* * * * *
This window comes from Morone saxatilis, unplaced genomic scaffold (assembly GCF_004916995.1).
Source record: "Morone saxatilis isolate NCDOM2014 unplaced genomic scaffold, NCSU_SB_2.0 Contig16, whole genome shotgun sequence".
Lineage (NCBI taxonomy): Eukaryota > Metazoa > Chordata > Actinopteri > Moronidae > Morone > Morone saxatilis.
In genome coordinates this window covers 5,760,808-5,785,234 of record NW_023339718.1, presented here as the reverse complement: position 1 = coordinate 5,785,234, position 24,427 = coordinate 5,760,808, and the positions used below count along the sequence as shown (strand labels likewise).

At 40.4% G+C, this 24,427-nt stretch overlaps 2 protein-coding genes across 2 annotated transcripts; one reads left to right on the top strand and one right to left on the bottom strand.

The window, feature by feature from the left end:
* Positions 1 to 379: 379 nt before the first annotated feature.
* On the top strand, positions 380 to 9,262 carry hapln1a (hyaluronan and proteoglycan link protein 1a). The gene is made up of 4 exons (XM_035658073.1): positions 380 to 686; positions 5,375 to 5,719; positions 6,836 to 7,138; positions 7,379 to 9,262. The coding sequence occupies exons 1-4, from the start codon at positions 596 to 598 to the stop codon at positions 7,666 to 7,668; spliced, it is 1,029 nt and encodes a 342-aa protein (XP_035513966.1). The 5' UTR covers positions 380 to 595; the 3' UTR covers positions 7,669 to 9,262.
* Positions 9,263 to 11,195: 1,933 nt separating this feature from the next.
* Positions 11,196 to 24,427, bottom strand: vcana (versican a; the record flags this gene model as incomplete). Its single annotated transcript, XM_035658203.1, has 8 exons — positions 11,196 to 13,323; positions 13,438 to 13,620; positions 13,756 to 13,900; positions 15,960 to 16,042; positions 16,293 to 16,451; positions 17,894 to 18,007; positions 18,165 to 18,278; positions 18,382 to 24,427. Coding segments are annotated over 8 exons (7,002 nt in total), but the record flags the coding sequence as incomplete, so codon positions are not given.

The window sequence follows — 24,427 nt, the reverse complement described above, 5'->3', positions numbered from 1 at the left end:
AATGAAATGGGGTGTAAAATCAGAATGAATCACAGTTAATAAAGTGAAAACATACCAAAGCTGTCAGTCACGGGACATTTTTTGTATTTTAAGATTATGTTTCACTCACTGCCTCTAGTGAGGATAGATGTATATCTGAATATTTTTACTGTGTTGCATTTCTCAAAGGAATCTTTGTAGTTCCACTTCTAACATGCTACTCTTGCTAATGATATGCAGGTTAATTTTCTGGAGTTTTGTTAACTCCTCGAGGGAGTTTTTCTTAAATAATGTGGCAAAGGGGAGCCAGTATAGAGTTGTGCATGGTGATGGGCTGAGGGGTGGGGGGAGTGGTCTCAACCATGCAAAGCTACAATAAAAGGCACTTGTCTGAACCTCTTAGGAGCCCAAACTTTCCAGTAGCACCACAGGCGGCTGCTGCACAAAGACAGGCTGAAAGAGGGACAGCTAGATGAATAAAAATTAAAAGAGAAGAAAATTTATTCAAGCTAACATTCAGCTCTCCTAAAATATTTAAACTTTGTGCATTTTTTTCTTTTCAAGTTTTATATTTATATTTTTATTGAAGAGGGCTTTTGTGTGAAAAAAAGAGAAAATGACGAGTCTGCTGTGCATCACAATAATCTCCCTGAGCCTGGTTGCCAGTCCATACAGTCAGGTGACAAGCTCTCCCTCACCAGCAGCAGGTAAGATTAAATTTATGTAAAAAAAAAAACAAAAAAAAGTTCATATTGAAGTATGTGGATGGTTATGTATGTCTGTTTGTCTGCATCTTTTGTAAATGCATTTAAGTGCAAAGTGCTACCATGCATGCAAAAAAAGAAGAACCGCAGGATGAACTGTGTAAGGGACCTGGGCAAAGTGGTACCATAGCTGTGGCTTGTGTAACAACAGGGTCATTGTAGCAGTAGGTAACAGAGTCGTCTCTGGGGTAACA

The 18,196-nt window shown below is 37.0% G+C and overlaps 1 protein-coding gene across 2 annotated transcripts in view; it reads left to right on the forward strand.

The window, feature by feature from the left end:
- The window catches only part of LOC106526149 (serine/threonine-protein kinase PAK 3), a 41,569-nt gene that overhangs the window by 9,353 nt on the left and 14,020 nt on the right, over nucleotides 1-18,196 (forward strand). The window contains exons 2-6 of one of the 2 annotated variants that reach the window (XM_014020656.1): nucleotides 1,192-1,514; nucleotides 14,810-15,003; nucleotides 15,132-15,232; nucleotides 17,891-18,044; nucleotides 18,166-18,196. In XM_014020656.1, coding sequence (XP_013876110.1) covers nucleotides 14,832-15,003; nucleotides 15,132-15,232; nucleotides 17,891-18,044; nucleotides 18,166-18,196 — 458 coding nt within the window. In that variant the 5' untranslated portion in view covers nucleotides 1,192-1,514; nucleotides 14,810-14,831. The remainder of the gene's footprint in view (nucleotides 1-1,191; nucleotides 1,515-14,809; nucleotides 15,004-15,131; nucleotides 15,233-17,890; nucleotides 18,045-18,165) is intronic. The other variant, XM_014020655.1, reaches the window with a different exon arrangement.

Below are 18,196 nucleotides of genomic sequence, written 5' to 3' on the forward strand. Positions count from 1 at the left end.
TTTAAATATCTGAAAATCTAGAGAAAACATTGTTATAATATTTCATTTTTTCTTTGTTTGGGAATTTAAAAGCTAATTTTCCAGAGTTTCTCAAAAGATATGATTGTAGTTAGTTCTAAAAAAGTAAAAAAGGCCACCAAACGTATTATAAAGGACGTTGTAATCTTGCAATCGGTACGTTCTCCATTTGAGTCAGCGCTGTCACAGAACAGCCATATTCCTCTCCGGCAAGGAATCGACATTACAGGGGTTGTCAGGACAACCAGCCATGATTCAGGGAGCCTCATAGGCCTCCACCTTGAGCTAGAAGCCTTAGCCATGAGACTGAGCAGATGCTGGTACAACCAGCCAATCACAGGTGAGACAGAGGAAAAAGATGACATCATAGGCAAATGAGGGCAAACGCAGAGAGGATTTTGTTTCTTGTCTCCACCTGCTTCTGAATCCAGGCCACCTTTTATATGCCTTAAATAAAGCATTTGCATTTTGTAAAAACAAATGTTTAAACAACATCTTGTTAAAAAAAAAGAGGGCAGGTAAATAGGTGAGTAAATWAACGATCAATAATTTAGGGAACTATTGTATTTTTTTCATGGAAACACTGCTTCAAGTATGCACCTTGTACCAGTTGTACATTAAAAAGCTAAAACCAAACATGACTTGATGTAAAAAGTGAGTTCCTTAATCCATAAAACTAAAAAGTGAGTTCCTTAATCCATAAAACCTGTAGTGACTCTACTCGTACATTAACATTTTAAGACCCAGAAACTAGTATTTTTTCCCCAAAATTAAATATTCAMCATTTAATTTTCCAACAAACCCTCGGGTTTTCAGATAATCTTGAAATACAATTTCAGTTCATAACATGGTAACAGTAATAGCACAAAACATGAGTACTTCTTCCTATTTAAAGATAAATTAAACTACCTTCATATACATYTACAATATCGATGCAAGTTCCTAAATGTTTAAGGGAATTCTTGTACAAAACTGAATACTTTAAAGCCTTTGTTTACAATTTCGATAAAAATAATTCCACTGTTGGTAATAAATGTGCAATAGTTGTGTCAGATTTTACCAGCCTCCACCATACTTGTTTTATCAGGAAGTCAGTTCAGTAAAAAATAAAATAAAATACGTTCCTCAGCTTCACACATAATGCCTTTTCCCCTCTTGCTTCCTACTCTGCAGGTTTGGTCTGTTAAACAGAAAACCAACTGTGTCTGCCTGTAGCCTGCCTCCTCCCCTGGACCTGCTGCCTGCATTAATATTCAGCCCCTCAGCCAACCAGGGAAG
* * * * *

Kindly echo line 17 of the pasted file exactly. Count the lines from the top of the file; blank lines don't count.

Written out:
TTTAAATATCTGAAAATCTAGAGAAAACATTGTTATAATATTTCATTTTTTCTTTGTTTGGGAATTTAAAAGCTAATTTTCCAGAGTTTCTCAAAAGATATGATTGTAGTTAGTTCTAAAAAAGTAAAAAAGGCCACCAAACGTATTATAAAGGACGTTGTAATCTTGCAATCGGTACGTTCTCCATTTGAGTCAGCGCTGTCACAGAACAGCCATATTCCTCTCCGGCAAGGAATCGACATTACAGGGGTTGTCAGGACAACCAGCCATGATTCAGGGAGCCTCATAGGCCTCCACCTTGAGCTAGAAGCCTTAGCCATGAGACTGAGCAGATGCTGGTACAACCAGCCAATCACAGGTGAGACAGAGGAAAAAGATGACATCATAGGCAAATGAGGGCAAACGCAGAGAGGATTTTGTTTCTTGTCTCCACCTGCTTCTGAATCCAGGCCACCTTTTATATGCCTTAAATAAAGCATTTGCATTTTGTAAAAACAAATGTTTAAACAACATCTTGTTAAAAAAAAAGAGGGCAGGTAAATAGGTGAGTAAATWAACGATCAATAATTTAGGGAACTATTGTATTTTTTTCATGGAAACACTGCTTCAAGTATGCACCTTGTACCAGTTGTACATTAAAAAGCTAAAACCAAACATGACTTGATGTAAAAAGTGAGTTCCTTAATCCATAAAACTAAAAAGTGAGTTCCTTAATCCATAAAACCTGTAGTGACTCTACTCGTACATTAACATTTTAAGACCCAGAAACTAGTATTTTTTCCCCAAAATTAAATATTCAMCATTTAATTTTCCAACAAACCCTCGGGTTTTCAGATAATCTTGAAATACAATTTCAGTTCATAACATGGTAACAGTAATAGCACAAAACATGAGTACTTCTTCCTATTTAAAGATAAATTAAACTACCTTCATATACATYTACAATATCGATGCAAGTTCCTAAATGTTTAAGGGAATTCTTGTACAAAACTGAATACTTTAAAGCCTTTGTTTACAATTTCGATAAAAATAATTCCACTGTTGGTAATAAATGTGCAATAGTTGTGTCAGATTTTACCAGCCTCCACCATACTTGTTTTATCAGGAAGTCAGTTCAGTAAAAAATAAAATAAAATACGTTCCTCAGCTTCACACATAATGCCTTTTCCCCTCTTGCTTCCTACTCTGCAGGTTTGGTCTGTTAAACAGAAAACCAACTGTGTCTGCCTGTAGCCTGCCTCCTCCCCTGGACCTGCTGCCTGCATTAATATTCAGCCCCTCAGCCAACCAGGGAAG